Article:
2. Except local bylaws that would affect "the government", including agents of the government, in the use or development of land (s. 14(2) of the Interpretation Act)
  3. But that exception doesn't include bylaws that would affect a third party operating business assets owned and maintained by a provincial government agency (B.C. Lottery Corporation v. Vancouver (1999))
  4. Or bylaws that would merely affect a third party lessee of provincial government land (Squamish v. Great Pacific Pumice Inc. (2000)) As a result of the B.C. Supreme Court's November 6, 2019 decision in Beuchler v. Island Crisis Care Society, we have a further rule:
  5. But the exception does include a bylaw that would affect a nongovernment entity that is using the government's land at the behest of the government in furtherance of government objectives

To make sense of this latest rule it's useful to consider the facts out of which the Beuchler decision arose. Read the full article by Bill Buholzer, associate counsel at Young Anderson Barristers and Solicitors – published in the firm's recent Newsletter Volume 31, Number 1. 

COVID-19 Compliance Hotline Up and
Running in New Westminster

The City of New Westminster has set up a dedicated phone line and email for people to report any concerns they have with others not following recommended health guidelines during the current pandemic. The city's manager of licensing and integrated services Kim Deighton told CTV News Vancouver the reporting system they're calling the "Covid Compliance Hotline" started operating Friday night [March 27]. Deighton said the phone line and email account are monitored by administration staff, who then can dispatch a two-person team including a bylaw officer to investigate. Read the CBC news article

UBCM COVID-19 Outreach & Advocacy
UBCM has been monitoring and assessing the impact of COVID-19 on BC communities and local government operations and finances. Last week, UBCM reached out to a wide of range of local governments to gather information the immediate and projected long-term financial pressures facing local governments, their residents, and local businesses. As part of this outreach, UBCM sought to identify measures that could address the financial pressures local governments faced, as well as support the economic recovery following the pandemic. "Local governments find themselves in a double-bind," said Mayor Maja Tait, UBCM president. "The sudden and dramatic loss of revenue is requiring us to rethink budgets to focus on core service delivery and support the provincially coordinated response to COVID-19. At the same time, we are aware of the many residents and businesses in our communities that have seen even greater losses of income and are looking for relief." Local governments identified a significant number of financial challenges and pressures including: Read the UBCM article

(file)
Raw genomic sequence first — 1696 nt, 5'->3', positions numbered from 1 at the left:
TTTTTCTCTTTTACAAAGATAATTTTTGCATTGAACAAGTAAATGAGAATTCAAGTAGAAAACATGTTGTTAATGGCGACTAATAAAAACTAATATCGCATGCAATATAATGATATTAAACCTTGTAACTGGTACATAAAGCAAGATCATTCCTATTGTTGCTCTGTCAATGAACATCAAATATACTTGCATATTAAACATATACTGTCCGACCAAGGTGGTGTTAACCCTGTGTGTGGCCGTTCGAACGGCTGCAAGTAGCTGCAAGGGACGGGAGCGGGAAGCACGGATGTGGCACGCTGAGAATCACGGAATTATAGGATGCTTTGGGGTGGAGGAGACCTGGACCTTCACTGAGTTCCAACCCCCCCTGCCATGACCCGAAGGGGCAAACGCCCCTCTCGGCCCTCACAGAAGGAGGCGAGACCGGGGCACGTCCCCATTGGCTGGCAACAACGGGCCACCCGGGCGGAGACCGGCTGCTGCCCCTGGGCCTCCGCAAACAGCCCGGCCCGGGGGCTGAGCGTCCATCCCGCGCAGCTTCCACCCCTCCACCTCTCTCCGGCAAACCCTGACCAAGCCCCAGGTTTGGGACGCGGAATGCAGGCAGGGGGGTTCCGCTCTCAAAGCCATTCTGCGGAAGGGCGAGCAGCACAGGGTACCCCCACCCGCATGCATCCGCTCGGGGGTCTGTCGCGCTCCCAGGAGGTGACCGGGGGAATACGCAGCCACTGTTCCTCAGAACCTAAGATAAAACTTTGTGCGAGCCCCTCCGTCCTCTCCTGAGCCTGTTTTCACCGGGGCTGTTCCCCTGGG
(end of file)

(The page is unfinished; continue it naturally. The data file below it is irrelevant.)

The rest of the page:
Guidelines for Bylaw Enforcement Officers Assisting with
Enforcement of COVID-19 Public Health Orders

As we have previously noted on this page, on March 26, 2020 the Minister of Public Safety and Solicitor General issued Ministerial Order No. M082, which requires local authorities, to the greatest extent possible without unduly compromising any other bylaw enforcement objectives of the local authority, to ensure that their Bylaw Enforcement Officers provide assistance in the enforcement of public health orders. To that end, the Provincial Health Officer has now issued Compliance and Enforcement Guidelines for Bylaw Enforcement Officers who provide assistance with the enforcement of public health orders. The list of all current Public Health Officer Orders can be found here. Read the full article by Andrew Buckley with Stewart McDannold Stuart.

Property Assessment Appeal Board
Extends Appeal Deadline to June 1

On April 2, 2020, the Property Assessment Appeal Board (PAAB) exercised its jurisdiction under Ministerial Order M086 to extend the statutory filing deadline for appeals to the PAAB from April 30 to June 1. The PAAB's Order can be found here. This statutory deadline comes from section 50(3) of the Assessment Act, relating to the right of appeal from the Property Assessment Review Panel to the PAAB. This extension will allow local governments, and all other property owners, who wish to file property assessment appeals to the PAAB, additional time to file their appeals. We will issue further bulletins as the implications of this extension becomes clearer.

Local Government Emergency Powers – COVID-19
The following bulletin published by Lidstone & Company on March 19 provides some clarity on the powers that local governments have in regard to the COVID-19 pandemic.

Act or Regulation Affected Effective Date Amendment Information
Agricultural Land Commission Act Mar. 12/20 by 2019 Bill 15, c, 32, sections 1 (b), 2 to 11, 14 to 16, 17 (a) to (c), (e), (f), (g) (part), (h), 18, 21, 22 (part), 23, 27, 28 (b), 29, 31 to 34, 35 (part), 37 only (in force by Reg 57/2020), Agricultural Land Commission Amendment Act, 2019
Agricultural Land Reserve General Regulation (57/2020) NEW
Mar. 12/20
see Reg 57/2020
Agricultural Land Reserve Transitional Regulation (171/2020)
(formerly titled Agricultural Land Reserve General Regulation)
Mar. 12/20 by Reg 57/2020
Assessment Authority Act Mar. 5/20 by 2020 Bill 10, c. 1, section 1 only (in force by Royal Assent), Municipal Affairs and Housing Statutes Amendment Act, 2020
Minister's Athletic Commissioner Regulation Mar. 18/20 by Reg 60/2020
British Columbia Transit Regulation (30/91) Mar. 6/20 by Reg 51/2020